This week a surprise gift arrived from myself. This may be one of the great things about forgetfulness—sometimes I order things online and when they show up, I’m pleasantly surprised. Oh, look, vitamins! What’s in that soft bag? Oh, a new Peanuts robe! And what’s in that big box? I didn’t know, was too busy to look, so it sat for days in my dining room on a chair often occupied by a cat.
I finally moved it to the dining room table, took up scissors and opened the packing box. I was honestly surprised to see on another box the words “Peanuts Crosley.” When I opened it, encased in a big plastic bag was another vinyl yellow suitcase-like item with a black zigzag across the top. I squealed like an excited kid at Christmas.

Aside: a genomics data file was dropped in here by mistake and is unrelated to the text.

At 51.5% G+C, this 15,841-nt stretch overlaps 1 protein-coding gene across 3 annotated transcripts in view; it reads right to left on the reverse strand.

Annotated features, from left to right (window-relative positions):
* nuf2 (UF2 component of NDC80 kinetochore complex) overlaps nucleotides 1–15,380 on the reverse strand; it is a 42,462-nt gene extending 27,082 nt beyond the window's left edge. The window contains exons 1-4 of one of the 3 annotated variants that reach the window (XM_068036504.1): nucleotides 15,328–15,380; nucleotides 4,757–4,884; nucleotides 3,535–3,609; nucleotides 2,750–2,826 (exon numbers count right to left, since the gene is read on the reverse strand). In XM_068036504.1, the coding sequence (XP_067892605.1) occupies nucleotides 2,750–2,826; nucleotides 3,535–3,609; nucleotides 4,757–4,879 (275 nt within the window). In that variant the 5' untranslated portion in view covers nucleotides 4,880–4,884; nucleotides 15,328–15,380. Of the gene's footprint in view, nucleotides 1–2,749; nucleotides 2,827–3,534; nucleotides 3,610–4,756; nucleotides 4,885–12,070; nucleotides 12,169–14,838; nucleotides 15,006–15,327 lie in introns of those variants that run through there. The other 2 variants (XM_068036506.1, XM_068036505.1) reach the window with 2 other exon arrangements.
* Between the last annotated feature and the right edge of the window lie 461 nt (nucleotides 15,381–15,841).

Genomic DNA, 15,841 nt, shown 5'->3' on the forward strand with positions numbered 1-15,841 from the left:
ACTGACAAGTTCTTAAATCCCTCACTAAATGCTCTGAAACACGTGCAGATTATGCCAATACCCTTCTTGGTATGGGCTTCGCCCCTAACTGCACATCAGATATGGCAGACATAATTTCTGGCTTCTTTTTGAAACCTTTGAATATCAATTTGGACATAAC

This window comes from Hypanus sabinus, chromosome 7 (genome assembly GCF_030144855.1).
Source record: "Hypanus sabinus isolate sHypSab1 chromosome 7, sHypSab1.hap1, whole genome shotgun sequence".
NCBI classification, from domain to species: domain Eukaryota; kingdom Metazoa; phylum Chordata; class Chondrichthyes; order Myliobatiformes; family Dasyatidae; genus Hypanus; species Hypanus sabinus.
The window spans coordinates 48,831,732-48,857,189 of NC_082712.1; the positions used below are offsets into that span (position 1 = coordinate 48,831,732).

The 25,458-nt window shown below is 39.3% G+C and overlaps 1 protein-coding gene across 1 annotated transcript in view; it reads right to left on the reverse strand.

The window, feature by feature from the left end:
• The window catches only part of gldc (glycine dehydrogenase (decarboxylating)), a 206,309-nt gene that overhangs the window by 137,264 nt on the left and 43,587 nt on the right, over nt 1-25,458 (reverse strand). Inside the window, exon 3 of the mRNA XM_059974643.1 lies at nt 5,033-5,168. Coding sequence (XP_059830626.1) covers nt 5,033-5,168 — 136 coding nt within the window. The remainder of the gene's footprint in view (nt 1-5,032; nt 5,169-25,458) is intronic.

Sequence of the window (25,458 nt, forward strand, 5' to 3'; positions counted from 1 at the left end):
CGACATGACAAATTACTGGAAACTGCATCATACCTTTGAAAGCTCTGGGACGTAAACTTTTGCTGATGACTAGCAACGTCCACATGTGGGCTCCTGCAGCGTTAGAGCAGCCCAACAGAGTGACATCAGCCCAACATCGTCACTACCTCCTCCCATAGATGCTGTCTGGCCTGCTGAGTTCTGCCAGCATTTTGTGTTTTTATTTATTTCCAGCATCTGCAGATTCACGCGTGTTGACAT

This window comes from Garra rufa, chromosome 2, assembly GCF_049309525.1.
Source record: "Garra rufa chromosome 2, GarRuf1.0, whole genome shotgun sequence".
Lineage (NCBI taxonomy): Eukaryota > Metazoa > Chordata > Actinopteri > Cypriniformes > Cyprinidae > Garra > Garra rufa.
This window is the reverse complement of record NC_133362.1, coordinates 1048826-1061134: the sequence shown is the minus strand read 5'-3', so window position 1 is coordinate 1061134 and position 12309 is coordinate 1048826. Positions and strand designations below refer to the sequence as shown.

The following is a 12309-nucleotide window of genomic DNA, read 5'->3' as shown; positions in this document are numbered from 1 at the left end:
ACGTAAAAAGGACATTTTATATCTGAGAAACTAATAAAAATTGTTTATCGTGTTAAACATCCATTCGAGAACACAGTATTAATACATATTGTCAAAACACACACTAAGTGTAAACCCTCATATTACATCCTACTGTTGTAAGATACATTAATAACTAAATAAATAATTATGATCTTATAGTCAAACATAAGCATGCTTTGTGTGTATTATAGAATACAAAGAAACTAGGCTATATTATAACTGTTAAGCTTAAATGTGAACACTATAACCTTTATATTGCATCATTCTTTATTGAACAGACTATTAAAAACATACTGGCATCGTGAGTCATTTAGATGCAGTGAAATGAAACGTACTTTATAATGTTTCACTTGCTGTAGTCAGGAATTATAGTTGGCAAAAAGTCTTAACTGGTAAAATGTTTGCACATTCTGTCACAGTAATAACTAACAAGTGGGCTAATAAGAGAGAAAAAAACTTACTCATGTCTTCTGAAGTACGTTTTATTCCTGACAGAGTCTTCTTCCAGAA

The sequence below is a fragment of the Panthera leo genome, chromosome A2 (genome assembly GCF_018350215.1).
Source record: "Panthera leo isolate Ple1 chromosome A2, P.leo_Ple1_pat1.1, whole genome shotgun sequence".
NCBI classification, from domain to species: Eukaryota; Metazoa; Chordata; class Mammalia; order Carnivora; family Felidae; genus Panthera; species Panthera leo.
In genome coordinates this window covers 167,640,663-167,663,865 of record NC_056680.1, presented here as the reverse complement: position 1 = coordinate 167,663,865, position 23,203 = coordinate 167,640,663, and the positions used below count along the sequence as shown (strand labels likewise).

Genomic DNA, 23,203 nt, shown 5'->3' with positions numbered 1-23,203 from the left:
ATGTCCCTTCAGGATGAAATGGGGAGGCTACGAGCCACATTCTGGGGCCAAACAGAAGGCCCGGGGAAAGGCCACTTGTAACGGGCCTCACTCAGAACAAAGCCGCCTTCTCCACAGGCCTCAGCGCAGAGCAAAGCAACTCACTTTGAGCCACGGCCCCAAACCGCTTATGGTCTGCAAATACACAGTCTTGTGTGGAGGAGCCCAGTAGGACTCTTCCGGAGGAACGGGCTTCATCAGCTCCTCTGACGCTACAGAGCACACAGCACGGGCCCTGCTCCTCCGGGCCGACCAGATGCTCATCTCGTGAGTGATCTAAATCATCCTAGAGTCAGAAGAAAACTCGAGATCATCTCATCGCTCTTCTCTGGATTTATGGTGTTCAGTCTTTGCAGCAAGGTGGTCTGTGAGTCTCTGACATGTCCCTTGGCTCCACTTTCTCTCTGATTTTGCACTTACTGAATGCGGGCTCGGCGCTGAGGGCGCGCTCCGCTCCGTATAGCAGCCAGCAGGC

“My record player!” I enthused.
Here’s the thing about online shopping. Not only do you order the new blue flannel robe with little Snoopys dancing all over it, you also, on the same site, search for “Peanuts” because you are a big fan. Have been since you first could read those comics that showed up every day in the newspaper. Became a bigger fan after you got to interview those comics’ creator, Charles (“call me Sparky; everyone does”) Schulz, at his Santa Rosa ice rink in the early 1980s.
Fell into deeper adoration when Sparky offered you a ride on the Zamboni. He drove. You froze as the big machine slowly swept the ice on the rink during a break. If he’d asked you to run away to… well, anywhere with him, you would have in that moment, despite the fact that he was very happily married and old enough to be your father. As well as the father of Snoopy, Charlie Brown, Lucy, Linus and all the Peanuts gang.